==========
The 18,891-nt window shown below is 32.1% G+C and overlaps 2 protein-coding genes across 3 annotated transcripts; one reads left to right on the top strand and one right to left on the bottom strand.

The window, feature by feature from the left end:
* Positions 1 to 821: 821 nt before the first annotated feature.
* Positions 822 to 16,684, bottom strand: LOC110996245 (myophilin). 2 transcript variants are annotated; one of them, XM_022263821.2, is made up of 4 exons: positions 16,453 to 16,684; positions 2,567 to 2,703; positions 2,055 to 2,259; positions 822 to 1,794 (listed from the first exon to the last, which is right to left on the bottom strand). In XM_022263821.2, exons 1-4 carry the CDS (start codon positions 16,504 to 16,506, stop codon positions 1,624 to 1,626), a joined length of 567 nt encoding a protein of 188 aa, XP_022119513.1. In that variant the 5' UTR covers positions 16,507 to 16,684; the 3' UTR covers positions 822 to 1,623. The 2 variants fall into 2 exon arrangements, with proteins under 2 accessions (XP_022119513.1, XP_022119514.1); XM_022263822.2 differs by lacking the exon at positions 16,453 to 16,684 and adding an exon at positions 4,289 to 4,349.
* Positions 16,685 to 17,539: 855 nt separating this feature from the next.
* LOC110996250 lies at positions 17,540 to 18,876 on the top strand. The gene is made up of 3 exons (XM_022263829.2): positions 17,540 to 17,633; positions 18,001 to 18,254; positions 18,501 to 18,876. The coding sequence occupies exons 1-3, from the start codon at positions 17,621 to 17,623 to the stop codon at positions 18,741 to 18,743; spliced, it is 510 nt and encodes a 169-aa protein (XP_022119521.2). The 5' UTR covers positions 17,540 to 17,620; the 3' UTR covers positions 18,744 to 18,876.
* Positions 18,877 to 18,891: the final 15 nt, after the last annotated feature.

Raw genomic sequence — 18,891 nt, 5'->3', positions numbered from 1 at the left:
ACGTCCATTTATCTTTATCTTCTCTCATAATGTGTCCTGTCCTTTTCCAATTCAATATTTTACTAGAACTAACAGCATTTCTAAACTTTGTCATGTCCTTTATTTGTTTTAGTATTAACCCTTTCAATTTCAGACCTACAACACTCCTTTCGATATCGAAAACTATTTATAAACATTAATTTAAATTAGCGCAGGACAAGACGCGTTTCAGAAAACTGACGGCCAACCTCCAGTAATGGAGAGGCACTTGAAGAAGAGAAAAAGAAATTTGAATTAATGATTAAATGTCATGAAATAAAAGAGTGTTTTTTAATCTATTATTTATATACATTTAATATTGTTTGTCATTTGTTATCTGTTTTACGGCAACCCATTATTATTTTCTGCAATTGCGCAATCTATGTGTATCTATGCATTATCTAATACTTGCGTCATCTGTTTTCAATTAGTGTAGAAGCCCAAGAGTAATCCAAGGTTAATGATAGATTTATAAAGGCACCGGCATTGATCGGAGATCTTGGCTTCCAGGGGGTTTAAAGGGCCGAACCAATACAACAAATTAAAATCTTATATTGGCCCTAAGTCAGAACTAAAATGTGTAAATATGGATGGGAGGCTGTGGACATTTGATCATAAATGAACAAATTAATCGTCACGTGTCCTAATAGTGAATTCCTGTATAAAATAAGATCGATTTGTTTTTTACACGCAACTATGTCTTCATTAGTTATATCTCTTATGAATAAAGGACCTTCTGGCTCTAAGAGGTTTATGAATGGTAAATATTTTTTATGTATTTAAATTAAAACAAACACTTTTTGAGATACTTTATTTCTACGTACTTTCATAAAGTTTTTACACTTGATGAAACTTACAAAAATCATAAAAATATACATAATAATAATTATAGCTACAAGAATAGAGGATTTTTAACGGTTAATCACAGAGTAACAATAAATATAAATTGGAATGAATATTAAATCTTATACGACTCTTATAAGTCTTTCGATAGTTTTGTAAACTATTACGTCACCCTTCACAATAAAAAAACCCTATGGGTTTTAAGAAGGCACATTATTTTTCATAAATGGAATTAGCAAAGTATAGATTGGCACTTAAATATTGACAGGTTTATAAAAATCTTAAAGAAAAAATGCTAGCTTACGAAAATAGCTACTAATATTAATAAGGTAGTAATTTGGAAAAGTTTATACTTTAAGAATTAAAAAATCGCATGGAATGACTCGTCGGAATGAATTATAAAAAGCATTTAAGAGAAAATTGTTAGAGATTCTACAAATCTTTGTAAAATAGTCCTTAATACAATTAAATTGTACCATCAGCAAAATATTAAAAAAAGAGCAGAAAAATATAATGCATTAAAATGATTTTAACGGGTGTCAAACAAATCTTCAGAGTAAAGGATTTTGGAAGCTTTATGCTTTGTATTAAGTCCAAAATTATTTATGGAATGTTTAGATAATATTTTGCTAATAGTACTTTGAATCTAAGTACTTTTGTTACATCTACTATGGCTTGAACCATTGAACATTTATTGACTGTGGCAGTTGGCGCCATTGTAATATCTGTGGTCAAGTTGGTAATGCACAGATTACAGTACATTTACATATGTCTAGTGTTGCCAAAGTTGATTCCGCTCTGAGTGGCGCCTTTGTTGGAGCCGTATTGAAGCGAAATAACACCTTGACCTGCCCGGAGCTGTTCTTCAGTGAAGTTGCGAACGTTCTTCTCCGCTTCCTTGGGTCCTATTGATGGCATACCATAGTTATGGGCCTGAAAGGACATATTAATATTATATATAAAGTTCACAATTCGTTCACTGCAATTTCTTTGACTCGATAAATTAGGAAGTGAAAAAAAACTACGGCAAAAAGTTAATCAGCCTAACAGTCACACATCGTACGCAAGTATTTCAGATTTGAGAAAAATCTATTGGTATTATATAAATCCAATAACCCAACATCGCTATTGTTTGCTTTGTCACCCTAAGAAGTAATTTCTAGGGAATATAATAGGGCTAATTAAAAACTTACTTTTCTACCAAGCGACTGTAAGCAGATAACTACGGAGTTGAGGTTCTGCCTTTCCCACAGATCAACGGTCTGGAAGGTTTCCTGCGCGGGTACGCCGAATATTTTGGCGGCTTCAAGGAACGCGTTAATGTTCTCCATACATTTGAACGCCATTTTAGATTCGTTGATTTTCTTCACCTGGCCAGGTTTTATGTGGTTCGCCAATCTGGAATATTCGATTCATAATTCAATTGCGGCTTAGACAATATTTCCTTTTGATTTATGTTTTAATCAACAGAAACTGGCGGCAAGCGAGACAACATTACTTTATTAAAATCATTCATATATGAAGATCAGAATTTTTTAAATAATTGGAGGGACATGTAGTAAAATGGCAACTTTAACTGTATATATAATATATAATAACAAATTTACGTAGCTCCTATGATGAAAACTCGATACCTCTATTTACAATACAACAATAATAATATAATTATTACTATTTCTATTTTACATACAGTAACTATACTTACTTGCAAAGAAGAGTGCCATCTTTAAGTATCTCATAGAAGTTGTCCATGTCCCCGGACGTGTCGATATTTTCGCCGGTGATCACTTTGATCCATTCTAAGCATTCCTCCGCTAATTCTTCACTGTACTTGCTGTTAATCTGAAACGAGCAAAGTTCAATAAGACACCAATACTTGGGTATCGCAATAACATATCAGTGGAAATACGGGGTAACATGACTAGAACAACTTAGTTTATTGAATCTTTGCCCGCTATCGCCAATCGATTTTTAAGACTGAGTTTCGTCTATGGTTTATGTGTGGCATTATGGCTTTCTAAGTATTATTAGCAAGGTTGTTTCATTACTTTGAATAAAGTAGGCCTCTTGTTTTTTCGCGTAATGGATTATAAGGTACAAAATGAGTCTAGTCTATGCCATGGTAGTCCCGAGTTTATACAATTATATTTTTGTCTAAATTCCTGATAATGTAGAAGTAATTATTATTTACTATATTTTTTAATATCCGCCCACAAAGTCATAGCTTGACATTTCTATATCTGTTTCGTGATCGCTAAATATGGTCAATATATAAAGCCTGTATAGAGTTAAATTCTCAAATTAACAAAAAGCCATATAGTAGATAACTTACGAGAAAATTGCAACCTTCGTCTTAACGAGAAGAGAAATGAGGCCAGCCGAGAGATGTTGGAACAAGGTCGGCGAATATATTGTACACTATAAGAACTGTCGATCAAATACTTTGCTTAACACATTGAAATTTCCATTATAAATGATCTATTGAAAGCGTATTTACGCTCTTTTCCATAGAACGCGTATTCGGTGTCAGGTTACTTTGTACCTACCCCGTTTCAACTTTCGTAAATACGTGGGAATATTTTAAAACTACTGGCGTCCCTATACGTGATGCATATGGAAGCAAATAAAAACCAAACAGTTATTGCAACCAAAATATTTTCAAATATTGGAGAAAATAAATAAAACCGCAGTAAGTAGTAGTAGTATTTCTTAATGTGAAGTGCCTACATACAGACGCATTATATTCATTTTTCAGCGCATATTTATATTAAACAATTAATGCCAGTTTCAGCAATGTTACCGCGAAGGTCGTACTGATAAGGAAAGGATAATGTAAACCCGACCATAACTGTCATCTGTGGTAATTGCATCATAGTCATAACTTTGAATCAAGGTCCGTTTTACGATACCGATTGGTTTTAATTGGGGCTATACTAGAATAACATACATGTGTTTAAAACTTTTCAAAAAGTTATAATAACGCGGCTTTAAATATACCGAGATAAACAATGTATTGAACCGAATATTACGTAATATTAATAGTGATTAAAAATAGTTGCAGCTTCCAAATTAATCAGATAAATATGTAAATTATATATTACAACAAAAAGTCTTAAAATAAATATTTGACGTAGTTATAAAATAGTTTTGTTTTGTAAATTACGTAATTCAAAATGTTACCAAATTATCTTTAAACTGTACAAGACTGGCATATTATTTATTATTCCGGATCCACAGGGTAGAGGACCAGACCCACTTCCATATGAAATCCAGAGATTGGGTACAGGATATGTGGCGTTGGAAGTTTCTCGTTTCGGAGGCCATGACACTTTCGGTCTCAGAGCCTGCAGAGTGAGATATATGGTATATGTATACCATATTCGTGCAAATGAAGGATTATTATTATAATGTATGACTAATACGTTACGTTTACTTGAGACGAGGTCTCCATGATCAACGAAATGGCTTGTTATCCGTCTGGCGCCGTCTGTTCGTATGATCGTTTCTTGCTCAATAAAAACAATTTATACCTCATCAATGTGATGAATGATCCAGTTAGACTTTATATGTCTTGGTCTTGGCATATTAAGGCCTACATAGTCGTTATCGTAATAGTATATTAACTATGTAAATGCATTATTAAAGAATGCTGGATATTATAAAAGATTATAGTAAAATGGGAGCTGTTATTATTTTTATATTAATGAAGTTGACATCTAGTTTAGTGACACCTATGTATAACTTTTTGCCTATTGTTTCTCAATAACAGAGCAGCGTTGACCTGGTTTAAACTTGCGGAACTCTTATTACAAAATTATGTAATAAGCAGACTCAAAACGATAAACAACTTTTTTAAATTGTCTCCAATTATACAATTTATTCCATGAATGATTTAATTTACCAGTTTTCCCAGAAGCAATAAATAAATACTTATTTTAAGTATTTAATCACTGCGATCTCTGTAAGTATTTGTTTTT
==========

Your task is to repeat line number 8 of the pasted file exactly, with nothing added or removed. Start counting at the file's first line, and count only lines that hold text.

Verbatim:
Raw genomic sequence — 18,891 nt, 5'->3', positions numbered from 1 at the left: